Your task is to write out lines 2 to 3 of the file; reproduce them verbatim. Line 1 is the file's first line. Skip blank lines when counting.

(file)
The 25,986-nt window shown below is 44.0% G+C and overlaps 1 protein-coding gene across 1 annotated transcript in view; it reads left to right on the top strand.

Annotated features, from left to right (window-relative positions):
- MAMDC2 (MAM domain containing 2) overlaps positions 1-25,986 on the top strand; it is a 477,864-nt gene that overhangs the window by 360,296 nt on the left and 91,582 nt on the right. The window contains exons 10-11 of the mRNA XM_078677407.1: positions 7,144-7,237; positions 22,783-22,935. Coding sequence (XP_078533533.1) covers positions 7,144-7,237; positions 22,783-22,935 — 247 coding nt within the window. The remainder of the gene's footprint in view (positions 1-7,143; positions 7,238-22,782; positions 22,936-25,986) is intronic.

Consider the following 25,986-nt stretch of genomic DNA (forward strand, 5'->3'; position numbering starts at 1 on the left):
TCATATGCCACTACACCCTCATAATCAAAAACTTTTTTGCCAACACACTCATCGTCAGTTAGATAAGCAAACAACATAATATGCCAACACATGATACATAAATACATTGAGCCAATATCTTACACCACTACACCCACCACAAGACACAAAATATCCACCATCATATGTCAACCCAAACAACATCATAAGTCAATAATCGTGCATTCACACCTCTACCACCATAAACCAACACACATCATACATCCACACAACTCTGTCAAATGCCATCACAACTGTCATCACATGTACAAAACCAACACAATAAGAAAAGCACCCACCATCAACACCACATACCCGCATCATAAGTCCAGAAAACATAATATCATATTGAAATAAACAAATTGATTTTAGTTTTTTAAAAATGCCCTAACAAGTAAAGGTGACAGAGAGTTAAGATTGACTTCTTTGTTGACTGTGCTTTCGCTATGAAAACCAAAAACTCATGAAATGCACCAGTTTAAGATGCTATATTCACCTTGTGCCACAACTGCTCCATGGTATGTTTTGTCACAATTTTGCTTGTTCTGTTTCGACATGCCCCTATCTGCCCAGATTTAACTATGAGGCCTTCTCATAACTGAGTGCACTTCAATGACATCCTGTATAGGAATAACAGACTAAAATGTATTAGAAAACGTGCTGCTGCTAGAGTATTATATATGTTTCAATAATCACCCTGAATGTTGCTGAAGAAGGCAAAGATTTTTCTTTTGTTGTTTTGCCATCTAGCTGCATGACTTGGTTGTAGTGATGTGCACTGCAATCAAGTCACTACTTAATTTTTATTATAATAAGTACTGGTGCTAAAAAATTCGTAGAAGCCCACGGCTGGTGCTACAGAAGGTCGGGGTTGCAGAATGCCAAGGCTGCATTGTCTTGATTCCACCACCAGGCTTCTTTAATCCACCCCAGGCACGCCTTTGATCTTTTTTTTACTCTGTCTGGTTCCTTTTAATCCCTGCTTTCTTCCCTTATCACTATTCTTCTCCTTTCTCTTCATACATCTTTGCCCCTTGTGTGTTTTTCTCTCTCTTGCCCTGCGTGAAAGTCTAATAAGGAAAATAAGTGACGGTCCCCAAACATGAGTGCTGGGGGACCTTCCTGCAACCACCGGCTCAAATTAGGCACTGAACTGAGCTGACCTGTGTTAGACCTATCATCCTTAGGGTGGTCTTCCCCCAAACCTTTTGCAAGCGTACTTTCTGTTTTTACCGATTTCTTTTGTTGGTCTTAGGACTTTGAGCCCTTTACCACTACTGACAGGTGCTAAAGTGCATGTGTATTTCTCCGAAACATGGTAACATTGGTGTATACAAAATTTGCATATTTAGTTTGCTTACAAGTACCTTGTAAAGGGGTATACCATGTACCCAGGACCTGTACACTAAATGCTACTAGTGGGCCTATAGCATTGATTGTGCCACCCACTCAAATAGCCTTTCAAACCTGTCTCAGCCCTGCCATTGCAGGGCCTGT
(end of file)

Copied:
Annotated features, from left to right (window-relative positions):
- MAMDC2 (MAM domain containing 2) overlaps positions 1-25,986 on the top strand; it is a 477,864-nt gene that overhangs the window by 360,296 nt on the left and 91,582 nt on the right. The window contains exons 10-11 of the mRNA XM_078677407.1: positions 7,144-7,237; positions 22,783-22,935. Coding sequence (XP_078533533.1) covers positions 7,144-7,237; positions 22,783-22,935 — 247 coding nt within the window. The remainder of the gene's footprint in view (positions 1-7,143; positions 7,238-22,782; positions 22,936-25,986) is intronic.